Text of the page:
The stars are in our belly; the Milky Way our umbilicus.
Is it a consolation that the stuff of which we’re made
is star-stuff too?
– That wherever you go you can never fully disappear –
dispersal only: carbon, hydrogen, nitrogen, oxygen.
Tree, rain, coal, glow-worm, horse, gnat, rock.
Friday, 27 March 2015
In between, it's been greenhouse-erection and seed-sowing time of year here in the tender climes of the South Hams; tending to geriatric and sick but improving dog; oh and doing masses of admin for a whole new swathe of courses this year - ahem, 10% discount applies till the end of April on my new ecosoul week retreat in France: http://thewildways.co.uk/week-long-retreats/. And sorting out the new Brittany project.
Normal service will soon, etc. How I'm longing to go for a huge tramp, write a poem (if I can still remember how), turn my attention to the book of essays and the upcoming Islands of the Heart retreat on Iona.
Meantime, here are a few words from erstwhile flavour of the year, Mark Rylance. (I say 'erstwhile' as he seems to have been displaced in the English public's romantic imagination by whatsisname who plays whatsisname in Poldark).
A confession (or maybe it's a boast) is that I have never had a TV until I moved in with The Man; and unaccustomed as I am (etc) it never occurs to me to watch it (though we do watch DVDs on it). Therefore I invariably miss the starts of series like 'Wolf Hall' (and 'Poldark'), and by the time I hear of them because everyone's raving about them it's too late to start. (Don't even mention attempting to watch them online – at the very best of times the price we pay for living out in the sticks is 0.5MB download speed. Yes, that's right. Add in rain, low cloud and the other 50 houses [or whatever] in the 8 miles of cable between us and the station all logging on at Popular Times, and there's no hope.)
Anyway, seems Mr Rylance was the wasp's knees as Thomas Cromwell in 'Wolf Hall'.
Here's another small boast: Mark Rylance contacted me once, way back last century, when he was Artistic Director of the Globe. Turned out he'd read my book on myth, the psyche and the Grail quest, Riding the Dragon, and was currently exploring, a la Robert Bly (don't know where that 'a' accent is on my Mac keyboard – anyone?) notions of kingship in the archetypal sense, in the psyche. He wanted to bring women and queenship into it, and in my brief starburst moment it looked like I might have been The One to do that.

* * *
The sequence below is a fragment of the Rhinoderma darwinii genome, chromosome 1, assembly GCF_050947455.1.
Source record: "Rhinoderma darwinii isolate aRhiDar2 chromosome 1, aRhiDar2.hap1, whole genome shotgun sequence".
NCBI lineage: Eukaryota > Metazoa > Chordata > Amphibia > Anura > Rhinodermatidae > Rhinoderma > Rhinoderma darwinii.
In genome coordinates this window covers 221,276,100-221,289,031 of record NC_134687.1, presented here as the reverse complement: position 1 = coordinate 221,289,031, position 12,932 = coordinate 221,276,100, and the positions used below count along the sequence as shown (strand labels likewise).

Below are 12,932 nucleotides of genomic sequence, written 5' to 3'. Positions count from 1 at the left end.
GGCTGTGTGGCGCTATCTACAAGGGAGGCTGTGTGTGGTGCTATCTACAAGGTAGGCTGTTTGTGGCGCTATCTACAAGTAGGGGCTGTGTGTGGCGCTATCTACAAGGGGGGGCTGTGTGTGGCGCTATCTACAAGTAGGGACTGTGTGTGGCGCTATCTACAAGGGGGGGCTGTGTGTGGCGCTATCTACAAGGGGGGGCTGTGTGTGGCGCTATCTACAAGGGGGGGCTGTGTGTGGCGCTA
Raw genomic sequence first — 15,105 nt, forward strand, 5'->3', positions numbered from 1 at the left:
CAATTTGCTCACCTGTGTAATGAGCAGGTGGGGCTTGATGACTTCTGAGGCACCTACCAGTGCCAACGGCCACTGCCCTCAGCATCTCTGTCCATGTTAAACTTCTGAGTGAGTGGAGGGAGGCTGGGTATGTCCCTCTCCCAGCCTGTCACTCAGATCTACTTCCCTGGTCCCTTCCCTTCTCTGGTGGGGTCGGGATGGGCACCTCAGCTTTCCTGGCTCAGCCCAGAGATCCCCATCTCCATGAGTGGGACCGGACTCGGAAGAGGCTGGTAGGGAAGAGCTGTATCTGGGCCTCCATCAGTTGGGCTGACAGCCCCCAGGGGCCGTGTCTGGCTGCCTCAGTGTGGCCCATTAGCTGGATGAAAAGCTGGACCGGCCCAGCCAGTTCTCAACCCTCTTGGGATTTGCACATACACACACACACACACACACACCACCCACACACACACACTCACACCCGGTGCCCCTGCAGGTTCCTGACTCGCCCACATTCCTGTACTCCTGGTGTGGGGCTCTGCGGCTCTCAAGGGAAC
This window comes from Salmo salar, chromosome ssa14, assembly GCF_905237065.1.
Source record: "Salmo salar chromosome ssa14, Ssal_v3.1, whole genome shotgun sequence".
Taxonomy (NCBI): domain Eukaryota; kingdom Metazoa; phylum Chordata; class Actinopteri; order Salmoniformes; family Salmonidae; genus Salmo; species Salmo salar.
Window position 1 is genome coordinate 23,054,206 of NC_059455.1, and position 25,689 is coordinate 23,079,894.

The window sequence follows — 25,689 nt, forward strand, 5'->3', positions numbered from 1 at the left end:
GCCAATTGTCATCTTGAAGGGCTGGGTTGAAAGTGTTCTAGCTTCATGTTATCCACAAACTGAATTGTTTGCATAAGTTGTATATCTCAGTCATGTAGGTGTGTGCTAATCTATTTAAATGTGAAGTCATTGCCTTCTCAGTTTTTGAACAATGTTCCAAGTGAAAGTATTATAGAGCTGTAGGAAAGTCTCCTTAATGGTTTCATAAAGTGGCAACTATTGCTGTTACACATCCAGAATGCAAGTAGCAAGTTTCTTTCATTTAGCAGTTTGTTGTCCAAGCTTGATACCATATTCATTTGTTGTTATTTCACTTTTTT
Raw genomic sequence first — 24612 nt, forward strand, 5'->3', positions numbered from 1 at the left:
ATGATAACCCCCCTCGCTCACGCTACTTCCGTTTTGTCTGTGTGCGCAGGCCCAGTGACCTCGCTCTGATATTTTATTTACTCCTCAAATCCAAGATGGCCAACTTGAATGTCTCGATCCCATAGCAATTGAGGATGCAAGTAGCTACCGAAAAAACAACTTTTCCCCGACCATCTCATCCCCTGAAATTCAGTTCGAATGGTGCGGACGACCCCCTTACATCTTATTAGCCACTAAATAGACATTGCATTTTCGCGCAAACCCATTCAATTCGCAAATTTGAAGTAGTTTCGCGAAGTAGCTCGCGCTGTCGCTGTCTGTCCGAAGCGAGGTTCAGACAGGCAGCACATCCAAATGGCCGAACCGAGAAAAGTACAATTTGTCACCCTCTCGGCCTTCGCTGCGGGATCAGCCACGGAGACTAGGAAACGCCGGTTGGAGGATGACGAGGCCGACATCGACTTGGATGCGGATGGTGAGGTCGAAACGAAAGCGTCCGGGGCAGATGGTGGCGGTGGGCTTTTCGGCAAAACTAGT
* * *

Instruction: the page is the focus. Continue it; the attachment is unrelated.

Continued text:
It never happened.
But I have retained a huge fondness for the man, entirely reinforced by an article by Catherine Shoard in The Guardian's G2 on 16.03.2015, read on the long and lovely sea crossing back from Brittany (on which, you might remember, we watched dolphins leaping in the bow-wave. In between being entranced by them, and enticed by the very good onboard food, I was adolescently seduced all over again by said man.)
There's a passage from the article I want to quote. He was speaking of the prescience of some of the text of 'Wolf Hall'; in particular the beheadings and immolations of that epoch, echoed in our own. He makes the point, not original but maybe still relevant, that the barbarities of Tudor times happened 'in the 15th century of Christianity and my understanding is that we're in the 15th century of Islam.'
At that time, he notes, Europe went through a long period of sectarianism, like Islam today. 'We, of course,' he adds, 'didn't have the Americans and the English bombing the hell out of us, and poisoning our children for [the next] 50,000 years with depleted uranium. I can't believe even in The Guardian people ask the questions "Where did Isis come from?" "How did this happen?" "Why do young Muslim women go off to join them?" Maybe because we've been degrading their people since 1917. Maybe their teenage years are a little bit more stressed than that of Christianity.'
Hear hear, Mr Rylance. Well said.
Now, about that queenship...
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